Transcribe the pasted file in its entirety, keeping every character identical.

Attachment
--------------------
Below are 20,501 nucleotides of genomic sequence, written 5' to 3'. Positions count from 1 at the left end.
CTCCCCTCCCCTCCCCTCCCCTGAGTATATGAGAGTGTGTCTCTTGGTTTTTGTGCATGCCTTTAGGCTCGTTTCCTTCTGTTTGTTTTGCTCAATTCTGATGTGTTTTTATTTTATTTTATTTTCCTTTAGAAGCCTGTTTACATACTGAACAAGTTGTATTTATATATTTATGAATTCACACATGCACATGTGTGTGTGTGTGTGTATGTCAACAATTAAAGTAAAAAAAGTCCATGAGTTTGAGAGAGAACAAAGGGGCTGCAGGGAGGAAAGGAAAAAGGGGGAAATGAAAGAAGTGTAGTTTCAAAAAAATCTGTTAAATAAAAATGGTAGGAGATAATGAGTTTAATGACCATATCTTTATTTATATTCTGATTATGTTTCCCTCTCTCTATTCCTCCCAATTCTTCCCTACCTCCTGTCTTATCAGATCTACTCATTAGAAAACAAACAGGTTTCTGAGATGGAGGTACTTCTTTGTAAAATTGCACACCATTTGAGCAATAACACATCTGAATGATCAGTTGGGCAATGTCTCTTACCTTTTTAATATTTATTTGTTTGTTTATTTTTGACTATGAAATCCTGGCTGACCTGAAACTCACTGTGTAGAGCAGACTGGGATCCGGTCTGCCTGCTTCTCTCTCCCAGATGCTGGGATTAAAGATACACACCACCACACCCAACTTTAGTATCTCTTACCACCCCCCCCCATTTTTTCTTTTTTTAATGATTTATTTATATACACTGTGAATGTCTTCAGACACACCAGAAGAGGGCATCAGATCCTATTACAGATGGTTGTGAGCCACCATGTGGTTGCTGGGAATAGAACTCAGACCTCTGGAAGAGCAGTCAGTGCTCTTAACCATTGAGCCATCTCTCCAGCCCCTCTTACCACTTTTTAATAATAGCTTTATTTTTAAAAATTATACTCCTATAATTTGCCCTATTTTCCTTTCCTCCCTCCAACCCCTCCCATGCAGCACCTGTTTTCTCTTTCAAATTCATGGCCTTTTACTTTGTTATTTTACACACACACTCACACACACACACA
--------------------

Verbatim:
Below are 20,501 nucleotides of genomic sequence, written 5' to 3'. Positions count from 1 at the left end.
CTCCCCTCCCCTCCCCTCCCCTGAGTATATGAGAGTGTGTCTCTTGGTTTTTGTGCATGCCTTTAGGCTCGTTTCCTTCTGTTTGTTTTGCTCAATTCTGATGTGTTTTTATTTTATTTTATTTTCCTTTAGAAGCCTGTTTACATACTGAACAAGTTGTATTTATATATTTATGAATTCACACATGCACATGTGTGTGTGTGTGTGTATGTCAACAATTAAAGTAAAAAAAGTCCATGAGTTTGAGAGAGAACAAAGGGGCTGCAGGGAGGAAAGGAAAAAGGGGGAAATGAAAGAAGTGTAGTTTCAAAAAAATCTGTTAAATAAAAATGGTAGGAGATAATGAGTTTAATGACCATATCTTTATTTATATTCTGATTATGTTTCCCTCTCTCTATTCCTCCCAATTCTTCCCTACCTCCTGTCTTATCAGATCTACTCATTAGAAAACAAACAGGTTTCTGAGATGGAGGTACTTCTTTGTAAAATTGCACACCATTTGAGCAATAACACATCTGAATGATCAGTTGGGCAATGTCTCTTACCTTTTTAATATTTATTTGTTTGTTTATTTTTGACTATGAAATCCTGGCTGACCTGAAACTCACTGTGTAGAGCAGACTGGGATCCGGTCTGCCTGCTTCTCTCTCCCAGATGCTGGGATTAAAGATACACACCACCACACCCAACTTTAGTATCTCTTACCACCCCCCCCCATTTTTTCTTTTTTTAATGATTTATTTATATACACTGTGAATGTCTTCAGACACACCAGAAGAGGGCATCAGATCCTATTACAGATGGTTGTGAGCCACCATGTGGTTGCTGGGAATAGAACTCAGACCTCTGGAAGAGCAGTCAGTGCTCTTAACCATTGAGCCATCTCTCCAGCCCCTCTTACCACTTTTTAATAATAGCTTTATTTTTAAAAATTATACTCCTATAATTTGCCCTATTTTCCTTTCCTCCCTCCAACCCCTCCCATGCAGCACCTGTTTTCTCTTTCAAATTCATGGCCTTTTACTTTGTTATTTTACACACACACTCACACACACACACA